Best long distance Warrumbungle NP Walk.
If you have more than two days to spare you should definitely include Mt Exmouth in your wanderings. The views are simply magnificent and the walk covers much new ground.
4 – moderate to steep
5 – 7 hrs
Out and back
Burbie Canyon Carpark
This walk is also available as an out and back via the West Spirey Creek track for fit, experienced walkers. It is slightly shorter in distance, 16.8km, but currently not available with this track’s closure. It takes much the same time to complete.
Navigation for this route is fairly straightforward. Complete the 1.9km Burbie Canyon Track before turning right to join the Burbie Fire Trail. From here, it’s a gradual uphill climb to Danu Gap, where you join the well-signposted walking track to Mt Exmouth. Allow about two hours for the return trip to the summit.
The ascent gently switchbacks up the scree slopes on the mountain’s northern side, before crossing the nose of Exmouth to continue along its cool southern face. If you thought the grass trees were good near Bluff Mountain’s slopes, you’re in for a treat here. I couldn’t stop photographing the impressive stands of these ancient trees.
The track climbs up to the saddle in the centre of Exmouth’s summit, then turns right to make its way along the rocky summit to Wambelong Trig. Mt Wambelong, was Mt Exmouth’s former name until the Geographical Names Board officially settled a long-running dispute in 1979.
Summit vegetation is sparse, with only the hardiest plants surviving. Twisted grass trees and stunted Mallee Eucalypts thrive as do a wide variety of small heath shrubs.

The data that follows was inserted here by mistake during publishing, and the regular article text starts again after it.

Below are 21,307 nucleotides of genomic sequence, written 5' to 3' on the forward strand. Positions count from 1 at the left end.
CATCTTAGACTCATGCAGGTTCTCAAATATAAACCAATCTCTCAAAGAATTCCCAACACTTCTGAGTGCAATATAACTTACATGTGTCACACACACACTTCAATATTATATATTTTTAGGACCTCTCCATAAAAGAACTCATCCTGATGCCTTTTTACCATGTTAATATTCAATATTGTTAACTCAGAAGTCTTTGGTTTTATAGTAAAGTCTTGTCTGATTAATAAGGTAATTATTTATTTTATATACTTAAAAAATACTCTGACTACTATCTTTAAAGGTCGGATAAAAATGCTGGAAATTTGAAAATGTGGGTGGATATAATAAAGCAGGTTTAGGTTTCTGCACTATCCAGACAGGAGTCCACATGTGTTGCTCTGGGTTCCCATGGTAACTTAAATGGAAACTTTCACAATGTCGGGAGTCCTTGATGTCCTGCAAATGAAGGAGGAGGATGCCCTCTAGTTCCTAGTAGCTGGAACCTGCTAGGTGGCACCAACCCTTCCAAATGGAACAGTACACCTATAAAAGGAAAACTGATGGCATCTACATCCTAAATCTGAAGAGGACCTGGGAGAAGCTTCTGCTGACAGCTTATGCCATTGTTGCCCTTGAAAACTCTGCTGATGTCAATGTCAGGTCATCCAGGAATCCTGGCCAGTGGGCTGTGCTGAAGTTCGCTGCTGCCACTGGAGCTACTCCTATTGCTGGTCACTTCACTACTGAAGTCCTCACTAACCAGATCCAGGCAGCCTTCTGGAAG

The summit’s rock composition is also unique. You only find basalt, the uppermost layers of lava and breccia, on the outer slopes of a volcano. This basalt-dense summit area represents one of the few remaining pieces of the original volcanic shield.
As with Bluff Mountain (1203m), the views from Mt Exmouth (1206m) are impressive. Perhaps even better today, being 3 metres higher and blessed with a cloudless sky. We soaked up the vast views in all directions and never wanted to leave.
Reluctantly, we return to Danu Gap as more adventure awaits us.
Cathedral Rock and Arch Add-on
Out and back from Danu Gap (at base of ascent to Mt Exmouth)
Cathedral Rock and Arch are well worth the extra side trip. The track to the Arch takes you through a group of squat, strangely shaped columns. The rock, called trachyte, is riddled with fractures that divide the rock into rectangular blocks of 1 to 2 metres across. Over time, water has seeped into the joints, further weakening the rock, leaving the core of these blocks standing alone.
From Danu Gap take the Grand High Tops route. After about 600 metres, take a right-hand turn at the Cathedral and Arch junction. There are a lot of scree slopes to cross here as erosion continues. I found this section required much more concentration than Mount Exmouth’s ascent.
The track eventually descends to the Arch via a series of stepped lava flows. Above you, to your right, is Cathedral Rock.